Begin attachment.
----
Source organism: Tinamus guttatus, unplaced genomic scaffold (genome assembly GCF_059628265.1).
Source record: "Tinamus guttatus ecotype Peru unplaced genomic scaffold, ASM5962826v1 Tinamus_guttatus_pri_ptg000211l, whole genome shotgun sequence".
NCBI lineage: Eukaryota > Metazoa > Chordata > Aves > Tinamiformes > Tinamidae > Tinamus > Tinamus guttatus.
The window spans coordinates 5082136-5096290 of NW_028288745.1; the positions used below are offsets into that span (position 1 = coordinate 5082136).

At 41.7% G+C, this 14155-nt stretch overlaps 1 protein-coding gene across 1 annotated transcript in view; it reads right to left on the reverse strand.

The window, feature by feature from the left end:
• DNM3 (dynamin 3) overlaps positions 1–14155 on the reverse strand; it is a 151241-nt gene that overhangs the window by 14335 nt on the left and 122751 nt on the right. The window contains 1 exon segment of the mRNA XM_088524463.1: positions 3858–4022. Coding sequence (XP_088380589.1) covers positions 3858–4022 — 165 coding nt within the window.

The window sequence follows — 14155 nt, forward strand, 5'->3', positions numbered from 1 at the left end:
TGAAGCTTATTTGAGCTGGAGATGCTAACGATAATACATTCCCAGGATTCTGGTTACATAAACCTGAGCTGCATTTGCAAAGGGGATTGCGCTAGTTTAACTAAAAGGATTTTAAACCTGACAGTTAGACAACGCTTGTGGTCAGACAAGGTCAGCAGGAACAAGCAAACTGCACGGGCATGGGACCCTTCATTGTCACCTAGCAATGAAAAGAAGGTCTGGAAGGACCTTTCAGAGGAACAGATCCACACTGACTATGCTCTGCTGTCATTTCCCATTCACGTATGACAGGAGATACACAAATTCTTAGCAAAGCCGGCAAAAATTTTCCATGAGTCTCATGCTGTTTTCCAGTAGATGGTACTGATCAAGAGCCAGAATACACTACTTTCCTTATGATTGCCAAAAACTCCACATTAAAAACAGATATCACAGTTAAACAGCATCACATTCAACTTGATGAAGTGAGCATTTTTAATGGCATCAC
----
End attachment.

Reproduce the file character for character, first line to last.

Source organism: Tinamus guttatus, unplaced genomic scaffold (genome assembly GCF_059628265.1).
Source record: "Tinamus guttatus ecotype Peru unplaced genomic scaffold, ASM5962826v1 Tinamus_guttatus_pri_ptg000211l, whole genome shotgun sequence".
NCBI lineage: Eukaryota > Metazoa > Chordata > Aves > Tinamiformes > Tinamidae > Tinamus > Tinamus guttatus.
The window spans coordinates 5082136-5096290 of NW_028288745.1; the positions used below are offsets into that span (position 1 = coordinate 5082136).

At 41.7% G+C, this 14155-nt stretch overlaps 1 protein-coding gene across 1 annotated transcript in view; it reads right to left on the reverse strand.

The window, feature by feature from the left end:
• DNM3 (dynamin 3) overlaps positions 1–14155 on the reverse strand; it is a 151241-nt gene that overhangs the window by 14335 nt on the left and 122751 nt on the right. The window contains 1 exon segment of the mRNA XM_088524463.1: positions 3858–4022. Coding sequence (XP_088380589.1) covers positions 3858–4022 — 165 coding nt within the window.

The window sequence follows — 14155 nt, forward strand, 5'->3', positions numbered from 1 at the left end:
TGAAGCTTATTTGAGCTGGAGATGCTAACGATAATACATTCCCAGGATTCTGGTTACATAAACCTGAGCTGCATTTGCAAAGGGGATTGCGCTAGTTTAACTAAAAGGATTTTAAACCTGACAGTTAGACAACGCTTGTGGTCAGACAAGGTCAGCAGGAACAAGCAAACTGCACGGGCATGGGACCCTTCATTGTCACCTAGCAATGAAAAGAAGGTCTGGAAGGACCTTTCAGAGGAACAGATCCACACTGACTATGCTCTGCTGTCATTTCCCATTCACGTATGACAGGAGATACACAAATTCTTAGCAAAGCCGGCAAAAATTTTCCATGAGTCTCATGCTGTTTTCCAGTAGATGGTACTGATCAAGAGCCAGAATACACTACTTTCCTTATGATTGCCAAAAACTCCACATTAAAAACAGATATCACAGTTAAACAGCATCACATTCAACTTGATGAAGTGAGCATTTTTAATGGCATCAC